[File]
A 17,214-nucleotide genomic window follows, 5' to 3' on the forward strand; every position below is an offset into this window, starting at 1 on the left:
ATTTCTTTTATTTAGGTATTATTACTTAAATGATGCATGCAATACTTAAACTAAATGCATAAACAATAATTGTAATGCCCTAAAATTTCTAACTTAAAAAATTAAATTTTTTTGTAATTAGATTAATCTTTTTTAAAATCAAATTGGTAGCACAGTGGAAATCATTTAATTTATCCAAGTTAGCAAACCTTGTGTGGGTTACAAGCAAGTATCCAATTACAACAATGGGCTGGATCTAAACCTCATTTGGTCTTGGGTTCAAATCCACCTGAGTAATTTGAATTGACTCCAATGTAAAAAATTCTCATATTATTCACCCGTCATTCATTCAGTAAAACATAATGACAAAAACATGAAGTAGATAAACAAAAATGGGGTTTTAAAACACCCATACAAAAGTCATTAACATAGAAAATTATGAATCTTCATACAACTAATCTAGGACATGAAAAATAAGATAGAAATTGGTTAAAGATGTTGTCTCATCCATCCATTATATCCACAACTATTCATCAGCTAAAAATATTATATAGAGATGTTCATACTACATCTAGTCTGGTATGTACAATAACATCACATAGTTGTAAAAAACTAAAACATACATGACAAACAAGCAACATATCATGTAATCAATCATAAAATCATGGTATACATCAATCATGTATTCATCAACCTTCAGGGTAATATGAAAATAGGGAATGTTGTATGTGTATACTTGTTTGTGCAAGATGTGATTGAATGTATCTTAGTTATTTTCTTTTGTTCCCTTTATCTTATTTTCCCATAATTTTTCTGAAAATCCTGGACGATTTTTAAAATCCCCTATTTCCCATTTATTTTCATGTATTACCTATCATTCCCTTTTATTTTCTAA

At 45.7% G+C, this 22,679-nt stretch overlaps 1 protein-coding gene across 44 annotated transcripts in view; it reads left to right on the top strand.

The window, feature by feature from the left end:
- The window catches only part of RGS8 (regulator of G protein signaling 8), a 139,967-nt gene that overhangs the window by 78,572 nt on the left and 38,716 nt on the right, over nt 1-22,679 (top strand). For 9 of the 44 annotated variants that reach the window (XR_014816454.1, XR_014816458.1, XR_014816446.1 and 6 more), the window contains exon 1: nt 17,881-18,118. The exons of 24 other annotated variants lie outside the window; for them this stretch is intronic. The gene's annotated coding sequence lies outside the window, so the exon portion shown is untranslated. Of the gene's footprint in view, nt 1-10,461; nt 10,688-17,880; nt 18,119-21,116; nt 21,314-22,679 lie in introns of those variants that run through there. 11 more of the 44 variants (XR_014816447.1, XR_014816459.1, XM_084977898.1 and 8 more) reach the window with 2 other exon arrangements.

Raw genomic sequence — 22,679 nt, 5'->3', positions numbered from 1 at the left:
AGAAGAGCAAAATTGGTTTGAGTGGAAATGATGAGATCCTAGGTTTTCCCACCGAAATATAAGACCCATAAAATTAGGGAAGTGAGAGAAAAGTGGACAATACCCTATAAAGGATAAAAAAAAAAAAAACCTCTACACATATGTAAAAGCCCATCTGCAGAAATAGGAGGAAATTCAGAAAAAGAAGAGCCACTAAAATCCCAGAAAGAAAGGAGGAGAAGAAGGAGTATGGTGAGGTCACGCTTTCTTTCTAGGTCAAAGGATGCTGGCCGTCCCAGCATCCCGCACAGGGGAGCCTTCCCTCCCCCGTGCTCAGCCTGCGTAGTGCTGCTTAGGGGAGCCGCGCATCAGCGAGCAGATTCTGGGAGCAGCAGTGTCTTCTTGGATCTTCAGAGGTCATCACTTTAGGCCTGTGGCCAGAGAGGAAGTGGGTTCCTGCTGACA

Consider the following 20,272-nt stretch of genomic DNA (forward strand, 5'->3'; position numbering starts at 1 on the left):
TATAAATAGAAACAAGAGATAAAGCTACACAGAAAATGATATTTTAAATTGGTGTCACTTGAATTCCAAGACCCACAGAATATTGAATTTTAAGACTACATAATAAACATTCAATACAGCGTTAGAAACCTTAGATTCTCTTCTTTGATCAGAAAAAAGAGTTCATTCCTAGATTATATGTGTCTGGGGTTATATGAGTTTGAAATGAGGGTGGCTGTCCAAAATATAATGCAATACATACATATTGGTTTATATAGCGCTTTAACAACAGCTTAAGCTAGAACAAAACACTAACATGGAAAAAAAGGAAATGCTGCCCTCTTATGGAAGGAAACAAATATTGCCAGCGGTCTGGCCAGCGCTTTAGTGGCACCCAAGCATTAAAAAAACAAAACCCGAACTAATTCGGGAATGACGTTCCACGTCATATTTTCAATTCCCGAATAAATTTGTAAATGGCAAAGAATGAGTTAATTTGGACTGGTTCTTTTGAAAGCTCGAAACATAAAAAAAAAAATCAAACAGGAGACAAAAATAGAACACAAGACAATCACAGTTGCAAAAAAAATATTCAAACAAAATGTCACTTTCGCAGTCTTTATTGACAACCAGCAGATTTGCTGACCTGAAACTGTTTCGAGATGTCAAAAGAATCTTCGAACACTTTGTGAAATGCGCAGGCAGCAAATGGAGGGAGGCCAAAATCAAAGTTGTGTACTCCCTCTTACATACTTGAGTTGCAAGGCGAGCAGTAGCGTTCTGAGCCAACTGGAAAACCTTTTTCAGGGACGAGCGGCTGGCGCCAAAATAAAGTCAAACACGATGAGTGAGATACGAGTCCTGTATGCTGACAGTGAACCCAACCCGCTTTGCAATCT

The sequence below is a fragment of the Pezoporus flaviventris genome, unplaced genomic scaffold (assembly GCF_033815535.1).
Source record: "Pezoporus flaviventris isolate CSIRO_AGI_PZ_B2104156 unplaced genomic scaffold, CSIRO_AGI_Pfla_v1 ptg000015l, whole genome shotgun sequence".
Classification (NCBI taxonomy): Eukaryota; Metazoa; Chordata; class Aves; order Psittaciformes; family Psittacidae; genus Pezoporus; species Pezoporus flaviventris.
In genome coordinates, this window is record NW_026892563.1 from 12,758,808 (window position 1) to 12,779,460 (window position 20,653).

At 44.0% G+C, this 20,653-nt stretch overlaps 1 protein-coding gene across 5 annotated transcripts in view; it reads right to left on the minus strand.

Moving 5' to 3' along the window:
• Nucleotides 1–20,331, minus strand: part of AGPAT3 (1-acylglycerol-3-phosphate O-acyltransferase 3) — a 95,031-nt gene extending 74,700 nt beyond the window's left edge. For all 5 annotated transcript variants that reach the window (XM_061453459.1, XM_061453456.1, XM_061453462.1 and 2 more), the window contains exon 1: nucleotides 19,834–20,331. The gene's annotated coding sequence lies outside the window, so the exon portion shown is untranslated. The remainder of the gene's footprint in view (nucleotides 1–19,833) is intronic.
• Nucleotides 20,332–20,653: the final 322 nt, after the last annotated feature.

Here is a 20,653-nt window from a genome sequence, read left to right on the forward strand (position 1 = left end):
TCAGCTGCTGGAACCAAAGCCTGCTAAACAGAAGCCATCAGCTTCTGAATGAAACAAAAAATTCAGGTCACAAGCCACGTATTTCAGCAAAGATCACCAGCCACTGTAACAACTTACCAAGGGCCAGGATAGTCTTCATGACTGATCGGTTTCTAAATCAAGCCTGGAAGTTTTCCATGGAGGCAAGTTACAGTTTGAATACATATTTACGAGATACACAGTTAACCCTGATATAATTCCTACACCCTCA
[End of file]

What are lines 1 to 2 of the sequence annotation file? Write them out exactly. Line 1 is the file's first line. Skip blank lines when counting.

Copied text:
A 17,214-nucleotide genomic window follows, 5' to 3' on the forward strand; every position below is an offset into this window, starting at 1 on the left:
ATTTCTTTTATTTAGGTATTATTACTTAAATGATGCATGCAATACTTAAACTAAATGCATAAACAATAATTGTAATGCCCTAAAATTTCTAACTTAAAAAATTAAATTTTTTTGTAATTAGATTAATCTTTTTTAAAATCAAATTGGTAGCACAGTGGAAATCATTTAATTTATCCAAGTTAGCAAACCTTGTGTGGGTTACAAGCAAGTATCCAATTACAACAATGGGCTGGATCTAAACCTCATTTGGTCTTGGGTTCAAATCCACCTGAGTAATTTGAATTGACTCCAATGTAAAAAATTCTCATATTATTCACCCGTCATTCATTCAGTAAAACATAATGACAAAAACATGAAGTAGATAAACAAAAATGGGGTTTTAAAACACCCATACAAAAGTCATTAACATAGAAAATTATGAATCTTCATACAACTAATCTAGGACATGAAAAATAAGATAGAAATTGGTTAAAGATGTTGTCTCATCCATCCATTATATCCACAACTATTCATCAGCTAAAAATATTATATAGAGATGTTCATACTACATCTAGTCTGGTATGTACAATAACATCACATAGTTGTAAAAAACTAAAACATACATGACAAACAAGCAACATATCATGTAATCAATCATAAAATCATGGTATACATCAATCATGTATTCATCAACCTTCAGGGTAATATGAAAATAGGGAATGTTGTATGTGTATACTTGTTTGTGCAAGATGTGATTGAATGTATCTTAGTTATTTTCTTTTGTTCCCTTTATCTTATTTTCCCATAATTTTTCTGAAAATCCTGGACGATTTTTAAAATCCCCTATTTCCCATTTATTTTCATGTATTACCTATCATTCCCTTTTATTTTCTAA